And now Merlin stood on a sweep of airfield above the glitter of the ocean, where lateen-sailed boats made bright etchings against the incredible horizon. Somewhere out there, across those opalescent waters, lay Pulau-Indah—the beautiful island—and her fingers tightened on the handle of her overnight bag, for she was being flown by helicopter to Paul van Setan’s house on the island and the rest of her baggage was already aboard one of those colourful boats.

Then, her senses very highly strung at this moment, she felt rather than saw the approach of the pilot from around the side of the scarlet and white steel bubble that was to fly her off to her first meeting with Paul since that awful, heart-shattering day in surgery.

The young man was Indonesian and he wished her
‘Goede dag,’
in Dutch, at the same time flicking a look of inquiry over her slim figure in the cool shirtwaister she bad bought in London. Her eyes were hidden away behind the large lenses of sun-glasses, and her hair was scooped back into a nape-knot that concealed its tawny-brouncolour, rather like that of a tortoiseshell cat. Since she had flown out by jet straight from the cold English wintertime her skin was startling white to the gaze of the helicopter pilot, whose own colouring was that of very dark hair and warm brown skin, his eyes like crescents of black jade above his high cheekbones.

‘We are now ready to take off,
he said. ‘May I take your bag for you?’

He spoke good English and that was a relief. Merlin smiled and shook her head. ‘I can manage,

‘Ah, so you learn a few words of the island language.’ he said, a sudden glitter of interest in his eyes, as if before she spoke he had decided that she was rather prim, proper and colourless, ‘It is always wise when going to foreign places, for there can be misunderstandings, can there not?’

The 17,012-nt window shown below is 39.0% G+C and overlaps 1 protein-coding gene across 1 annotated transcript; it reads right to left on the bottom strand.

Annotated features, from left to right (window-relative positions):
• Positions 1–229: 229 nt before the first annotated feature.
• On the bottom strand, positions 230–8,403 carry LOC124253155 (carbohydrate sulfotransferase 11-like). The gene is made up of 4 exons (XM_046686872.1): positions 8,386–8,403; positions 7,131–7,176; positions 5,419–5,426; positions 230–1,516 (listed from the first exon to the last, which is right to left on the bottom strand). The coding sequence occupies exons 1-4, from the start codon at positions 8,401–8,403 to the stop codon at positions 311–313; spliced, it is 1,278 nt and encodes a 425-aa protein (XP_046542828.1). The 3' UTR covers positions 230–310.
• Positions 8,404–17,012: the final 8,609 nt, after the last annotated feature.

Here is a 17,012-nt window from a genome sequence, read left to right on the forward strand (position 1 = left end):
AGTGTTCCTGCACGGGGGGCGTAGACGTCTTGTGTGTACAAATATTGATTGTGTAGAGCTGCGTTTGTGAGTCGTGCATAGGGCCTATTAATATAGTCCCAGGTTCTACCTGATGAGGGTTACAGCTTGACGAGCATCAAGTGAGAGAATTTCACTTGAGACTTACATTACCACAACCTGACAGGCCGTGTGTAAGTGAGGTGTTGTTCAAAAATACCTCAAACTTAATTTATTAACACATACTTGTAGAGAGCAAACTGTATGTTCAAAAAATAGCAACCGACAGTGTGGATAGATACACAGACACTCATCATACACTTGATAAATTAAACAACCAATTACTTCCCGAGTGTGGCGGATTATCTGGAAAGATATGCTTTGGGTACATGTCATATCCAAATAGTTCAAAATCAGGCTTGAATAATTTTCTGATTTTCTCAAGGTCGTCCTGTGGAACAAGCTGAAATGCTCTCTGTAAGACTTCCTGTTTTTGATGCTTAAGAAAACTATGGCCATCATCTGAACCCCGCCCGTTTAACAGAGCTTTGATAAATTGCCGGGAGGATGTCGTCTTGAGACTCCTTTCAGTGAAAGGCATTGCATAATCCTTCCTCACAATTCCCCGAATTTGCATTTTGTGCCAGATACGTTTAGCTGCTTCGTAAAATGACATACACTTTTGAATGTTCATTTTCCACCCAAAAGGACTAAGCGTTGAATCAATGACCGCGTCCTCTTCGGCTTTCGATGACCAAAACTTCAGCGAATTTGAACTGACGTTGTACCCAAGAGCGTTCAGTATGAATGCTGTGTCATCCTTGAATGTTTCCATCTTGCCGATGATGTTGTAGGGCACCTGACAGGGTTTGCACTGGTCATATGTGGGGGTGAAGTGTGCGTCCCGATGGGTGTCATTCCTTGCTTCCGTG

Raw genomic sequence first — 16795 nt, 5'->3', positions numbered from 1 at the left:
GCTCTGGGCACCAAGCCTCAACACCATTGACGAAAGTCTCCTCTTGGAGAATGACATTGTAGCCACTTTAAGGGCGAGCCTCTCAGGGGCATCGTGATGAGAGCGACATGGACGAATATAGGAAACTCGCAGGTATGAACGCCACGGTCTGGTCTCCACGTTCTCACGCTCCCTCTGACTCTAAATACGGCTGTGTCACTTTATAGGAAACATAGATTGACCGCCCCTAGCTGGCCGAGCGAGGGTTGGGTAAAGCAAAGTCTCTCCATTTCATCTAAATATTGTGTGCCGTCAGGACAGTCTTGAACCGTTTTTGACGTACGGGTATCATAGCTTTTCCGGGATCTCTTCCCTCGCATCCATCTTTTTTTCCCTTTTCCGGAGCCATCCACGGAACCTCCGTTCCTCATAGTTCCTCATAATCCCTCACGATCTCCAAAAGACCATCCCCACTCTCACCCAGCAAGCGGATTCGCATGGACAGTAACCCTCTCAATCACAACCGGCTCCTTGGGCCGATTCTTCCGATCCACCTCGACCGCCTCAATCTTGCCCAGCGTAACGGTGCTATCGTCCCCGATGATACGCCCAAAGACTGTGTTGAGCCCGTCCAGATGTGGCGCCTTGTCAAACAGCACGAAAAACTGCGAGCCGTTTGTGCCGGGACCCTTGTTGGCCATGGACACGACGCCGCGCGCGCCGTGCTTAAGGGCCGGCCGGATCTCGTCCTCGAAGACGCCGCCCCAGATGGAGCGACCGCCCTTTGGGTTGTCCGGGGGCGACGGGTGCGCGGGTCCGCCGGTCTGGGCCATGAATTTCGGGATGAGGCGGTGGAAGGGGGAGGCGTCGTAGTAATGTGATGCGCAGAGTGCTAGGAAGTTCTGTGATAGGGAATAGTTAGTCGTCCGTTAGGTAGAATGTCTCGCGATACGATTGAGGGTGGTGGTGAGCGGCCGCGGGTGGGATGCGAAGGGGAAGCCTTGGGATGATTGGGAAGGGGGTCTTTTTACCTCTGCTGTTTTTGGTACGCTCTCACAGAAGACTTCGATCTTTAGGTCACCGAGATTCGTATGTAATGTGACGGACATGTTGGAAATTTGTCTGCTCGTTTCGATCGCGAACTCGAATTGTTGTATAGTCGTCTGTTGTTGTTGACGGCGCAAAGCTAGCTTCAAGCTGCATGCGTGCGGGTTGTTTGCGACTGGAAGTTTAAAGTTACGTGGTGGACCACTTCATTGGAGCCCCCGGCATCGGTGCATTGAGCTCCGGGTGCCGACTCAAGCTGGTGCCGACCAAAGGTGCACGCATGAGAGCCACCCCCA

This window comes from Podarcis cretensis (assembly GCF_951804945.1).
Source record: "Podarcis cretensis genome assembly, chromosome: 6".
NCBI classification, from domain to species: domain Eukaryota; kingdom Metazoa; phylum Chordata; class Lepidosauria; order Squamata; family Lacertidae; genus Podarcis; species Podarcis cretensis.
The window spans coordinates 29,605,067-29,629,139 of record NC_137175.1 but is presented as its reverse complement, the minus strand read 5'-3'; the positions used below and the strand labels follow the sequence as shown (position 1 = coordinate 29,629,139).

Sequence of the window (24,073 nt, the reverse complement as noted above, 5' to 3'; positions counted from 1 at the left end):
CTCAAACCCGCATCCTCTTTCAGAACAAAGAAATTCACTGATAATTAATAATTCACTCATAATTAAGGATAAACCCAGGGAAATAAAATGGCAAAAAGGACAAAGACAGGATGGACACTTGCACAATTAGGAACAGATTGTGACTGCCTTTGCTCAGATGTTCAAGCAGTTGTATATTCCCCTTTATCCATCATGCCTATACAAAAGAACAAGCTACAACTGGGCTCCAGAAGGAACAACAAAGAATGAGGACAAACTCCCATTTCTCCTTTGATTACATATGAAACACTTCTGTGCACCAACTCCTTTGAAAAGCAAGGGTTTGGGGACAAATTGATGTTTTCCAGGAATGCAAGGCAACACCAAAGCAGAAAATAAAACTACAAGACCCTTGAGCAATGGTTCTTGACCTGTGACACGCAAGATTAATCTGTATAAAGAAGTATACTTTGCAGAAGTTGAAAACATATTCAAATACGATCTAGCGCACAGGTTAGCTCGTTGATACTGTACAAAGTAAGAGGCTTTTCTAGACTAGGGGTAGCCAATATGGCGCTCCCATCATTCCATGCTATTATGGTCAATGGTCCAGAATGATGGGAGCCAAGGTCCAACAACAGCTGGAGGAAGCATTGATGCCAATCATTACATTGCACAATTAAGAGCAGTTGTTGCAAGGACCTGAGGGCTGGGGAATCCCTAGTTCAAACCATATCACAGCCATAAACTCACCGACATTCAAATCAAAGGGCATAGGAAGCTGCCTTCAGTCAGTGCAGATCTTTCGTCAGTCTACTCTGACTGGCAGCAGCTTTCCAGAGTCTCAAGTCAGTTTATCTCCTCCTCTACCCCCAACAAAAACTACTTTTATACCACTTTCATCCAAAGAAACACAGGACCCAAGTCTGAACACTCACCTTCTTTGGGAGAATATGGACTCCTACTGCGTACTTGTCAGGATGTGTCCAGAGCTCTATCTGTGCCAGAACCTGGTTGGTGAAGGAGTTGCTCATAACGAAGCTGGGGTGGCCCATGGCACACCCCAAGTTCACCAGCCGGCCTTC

She nodded, and yet felt that there had been almost an amused sort of mockery in his words, and she recalled her own reflections on the plane coming here, that there was room for gossip in an unmarried man of Paul’s age being host as well as employer to a single girl of her years.

Merlin was twenty-one but inclined to look rather younger, and she knew that Paul was thirty-six. That he had not yet married was in some ways remarkable, but he had been entirely devoted to his work, though at the hospital it had been known that he had a couple of attractive and socialy well-placed women in his private life. But there had never been any talk of a binding relationship and the assumption was that he would eventually marry someone who would understand and adorn his career. In the meantime he had obviously been content to put his work before personal happiness, and that he had his working base in England was associated with the fact that he had trained under the eminent Sir Ivor Cliveland. There had been rumours of the two men going into partnership and forming their own clinic ... but now that hope was crushed out of existence, and Merlin felt an actual physical torment at knowing she had been partly instrumental in bringing Paul’s brilliant career to a dark end.